for-profit sector, what are you finding as being the big differences in dealing with them rather
than dealing with governmental agencies?
ROBERT GEHORSAM: There’s probably a bunch of things. One is, certainly, the
government is very slow and has an enormous regulatory process infrastructure, right, for
making acquisitions. The second piece is that they are willing to do a lot of R&D so they’re
willing to fund the kind of R&D that corporations just simply aren’t willing to fund. So that’s
pretty helpful. So that’s one difference that’s sort of positive on the government side as
opposed to the sort of relatively slow process on the government side.
On the other hand, in the business world, people may move a little faster, and they may
have less specialized applications they want to do. We can talk about that in a little while.
But they also have a different ROI calculation, right, when you’re dealing with, for example,
training. Training for the U.S. Army, the ROI is measured in lives, which is actually a pretty
great metric. You’re tasked with saving lives. But in business, it’s, “Can I do this cheaper,
better or faster or all three?” That’s different.
ROBERT BLOOMFIELD: So it’s hard to talk about for-profit organizations or government
organizations now without bringing up the recession. Are you finding it easier or harder to
make the case for investing in Virtual Worlds, given the current economy?
ROBERT GEHORSAM: I actually think it’s a little easier right now. Cisco the other day
announced the ban on travel, and other large companies are also cutting back on travel. So
then that leaves you with a set of options for collaboration and meetings. That’s a very
broad term. And the fact is that the demand within a global corporation hasn’t gone down,
right, for teams to be effective and for people to meet with other people. So this is turning
out to be good.
ROBERT BLOOMFIELD: You provided us with a really nice graphic that spells out the
advantages of Virtual Worlds for collaboration relative to conference calls on the one
extreme and face-to-face meetings on the other. And SLCN will be popping that up now so
people can take a look at it. Is this your basic pitch these days to corporations?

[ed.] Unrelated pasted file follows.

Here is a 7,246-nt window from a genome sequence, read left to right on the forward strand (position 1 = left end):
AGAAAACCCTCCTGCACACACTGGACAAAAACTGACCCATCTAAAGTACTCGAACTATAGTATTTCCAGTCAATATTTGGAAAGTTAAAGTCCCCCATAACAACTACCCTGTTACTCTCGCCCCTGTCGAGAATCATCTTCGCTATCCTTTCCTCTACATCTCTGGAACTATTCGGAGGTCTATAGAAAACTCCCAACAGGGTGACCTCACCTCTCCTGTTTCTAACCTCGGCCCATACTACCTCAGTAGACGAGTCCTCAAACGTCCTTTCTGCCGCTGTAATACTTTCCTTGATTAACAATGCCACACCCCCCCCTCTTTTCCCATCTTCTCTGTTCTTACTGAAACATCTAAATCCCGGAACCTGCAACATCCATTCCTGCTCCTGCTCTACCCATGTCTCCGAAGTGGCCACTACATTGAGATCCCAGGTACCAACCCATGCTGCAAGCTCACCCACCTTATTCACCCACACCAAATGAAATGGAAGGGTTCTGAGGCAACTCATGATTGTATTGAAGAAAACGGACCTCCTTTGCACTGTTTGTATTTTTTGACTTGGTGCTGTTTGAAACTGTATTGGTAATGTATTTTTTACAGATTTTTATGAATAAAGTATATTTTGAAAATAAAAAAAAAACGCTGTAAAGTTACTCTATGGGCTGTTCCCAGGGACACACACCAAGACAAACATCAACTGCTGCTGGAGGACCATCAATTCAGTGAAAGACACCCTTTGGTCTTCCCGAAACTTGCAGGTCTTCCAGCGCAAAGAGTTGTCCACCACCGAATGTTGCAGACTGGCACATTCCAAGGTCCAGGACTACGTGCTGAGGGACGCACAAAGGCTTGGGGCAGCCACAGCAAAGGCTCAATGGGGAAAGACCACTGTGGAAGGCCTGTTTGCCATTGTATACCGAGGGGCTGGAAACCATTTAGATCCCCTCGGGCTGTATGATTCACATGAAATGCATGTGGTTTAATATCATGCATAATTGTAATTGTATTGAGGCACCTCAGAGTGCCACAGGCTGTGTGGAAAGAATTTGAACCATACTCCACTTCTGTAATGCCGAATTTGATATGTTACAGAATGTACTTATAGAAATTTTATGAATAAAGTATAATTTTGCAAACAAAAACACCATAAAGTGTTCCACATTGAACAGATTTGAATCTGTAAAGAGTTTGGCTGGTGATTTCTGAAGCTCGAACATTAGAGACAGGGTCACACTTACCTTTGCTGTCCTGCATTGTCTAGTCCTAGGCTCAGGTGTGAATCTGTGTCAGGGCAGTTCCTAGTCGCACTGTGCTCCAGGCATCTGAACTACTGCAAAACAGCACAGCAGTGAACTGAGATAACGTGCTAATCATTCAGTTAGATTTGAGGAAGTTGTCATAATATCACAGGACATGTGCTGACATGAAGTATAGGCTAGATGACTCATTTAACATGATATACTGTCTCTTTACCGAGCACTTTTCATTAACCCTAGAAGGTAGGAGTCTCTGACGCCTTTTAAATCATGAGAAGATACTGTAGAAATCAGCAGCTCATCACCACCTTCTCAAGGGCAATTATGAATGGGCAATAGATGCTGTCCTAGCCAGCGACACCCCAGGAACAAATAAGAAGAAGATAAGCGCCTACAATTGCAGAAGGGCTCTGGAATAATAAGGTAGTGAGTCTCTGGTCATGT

ROBERT GEHORSAM: For the collaboration area, absolutely. It turns out to be a pretty
good proposition to put in front of people. It doesn’t represent an either-or, but it fills in a
space that they’re unable to fill in with other technologies. It still remains very experiential. If
anyone here in the audience is sort of doing things like Forterra and goes and presents
Virtual Worlds to people, you can put up all the PowerPoint you want, but, until you actually
try it and experience it, these assertions are hard for people to accept. And then the moment
they do experience it, the light goes on. So that’s what we’re finding.
ROBERT BLOOMFIELD: I was going to say, of course, our live audience who’s watching
this in Second Life is getting an immersive experience, not exactly the same as Forterra’s,
but similar. But for for our web viewers and our iTunes viewers, we can do the next best
thing. We actually have a little bit of a video that you made, that gets this immersive point
across with one of your clients Accenture. So, SLCN, let’s take a quick look at that video of
the meeting with Accenture.
MALE: When we’re all sitting around here, especially with Brian and Clair, with having to
Facegen faces, I totally feel like I’m sitting in a meeting with you. I don’t mean to go all
cheesy or anything like that, but the illusion is really immersive for me, and I was wondering
if you guys felt the same way.
FEMALE: And also, I find the audio quality is better for me than when we’re having a team
call, where everybody else is in the same room calling me. This is so much better because I
can hear everybody’s voices really clearly, which adds to that feeling of all being in the
same room, which is great.